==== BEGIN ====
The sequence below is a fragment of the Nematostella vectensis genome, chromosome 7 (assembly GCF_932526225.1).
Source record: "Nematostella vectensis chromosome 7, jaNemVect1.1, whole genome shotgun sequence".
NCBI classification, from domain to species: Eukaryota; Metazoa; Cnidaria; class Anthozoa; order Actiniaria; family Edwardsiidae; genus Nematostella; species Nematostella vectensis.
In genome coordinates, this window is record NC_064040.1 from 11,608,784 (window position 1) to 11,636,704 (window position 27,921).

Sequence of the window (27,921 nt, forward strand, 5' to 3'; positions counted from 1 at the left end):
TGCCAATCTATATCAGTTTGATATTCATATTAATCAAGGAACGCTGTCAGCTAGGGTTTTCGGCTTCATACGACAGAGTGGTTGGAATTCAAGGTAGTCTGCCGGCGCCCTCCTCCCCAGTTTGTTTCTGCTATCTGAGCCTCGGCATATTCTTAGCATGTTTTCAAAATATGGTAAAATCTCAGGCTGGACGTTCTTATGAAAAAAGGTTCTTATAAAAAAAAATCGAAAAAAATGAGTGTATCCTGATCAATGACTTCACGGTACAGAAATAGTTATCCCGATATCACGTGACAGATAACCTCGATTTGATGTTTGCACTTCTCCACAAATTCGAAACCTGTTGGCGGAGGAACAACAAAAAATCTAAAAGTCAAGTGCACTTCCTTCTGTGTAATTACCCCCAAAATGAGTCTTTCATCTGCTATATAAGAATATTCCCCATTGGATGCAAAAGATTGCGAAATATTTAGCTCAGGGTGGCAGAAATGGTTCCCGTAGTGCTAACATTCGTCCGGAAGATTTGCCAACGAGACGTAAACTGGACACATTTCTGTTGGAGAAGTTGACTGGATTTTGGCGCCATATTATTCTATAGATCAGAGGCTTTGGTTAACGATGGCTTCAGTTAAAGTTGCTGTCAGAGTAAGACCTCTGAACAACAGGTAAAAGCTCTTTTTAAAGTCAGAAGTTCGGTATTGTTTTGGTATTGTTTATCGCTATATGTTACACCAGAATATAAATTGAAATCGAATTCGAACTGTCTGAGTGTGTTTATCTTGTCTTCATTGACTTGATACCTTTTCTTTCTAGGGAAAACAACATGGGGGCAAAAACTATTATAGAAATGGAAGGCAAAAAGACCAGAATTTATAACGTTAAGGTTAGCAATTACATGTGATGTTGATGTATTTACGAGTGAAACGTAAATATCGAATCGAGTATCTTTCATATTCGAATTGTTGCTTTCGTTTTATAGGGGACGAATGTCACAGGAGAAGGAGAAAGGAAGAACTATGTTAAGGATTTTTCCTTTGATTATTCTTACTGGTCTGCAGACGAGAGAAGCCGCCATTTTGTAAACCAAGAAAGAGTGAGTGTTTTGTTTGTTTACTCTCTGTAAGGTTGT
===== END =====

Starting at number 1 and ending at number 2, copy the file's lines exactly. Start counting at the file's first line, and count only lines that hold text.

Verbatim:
The sequence below is a fragment of the Nematostella vectensis genome, chromosome 7 (assembly GCF_932526225.1).
Source record: "Nematostella vectensis chromosome 7, jaNemVect1.1, whole genome shotgun sequence".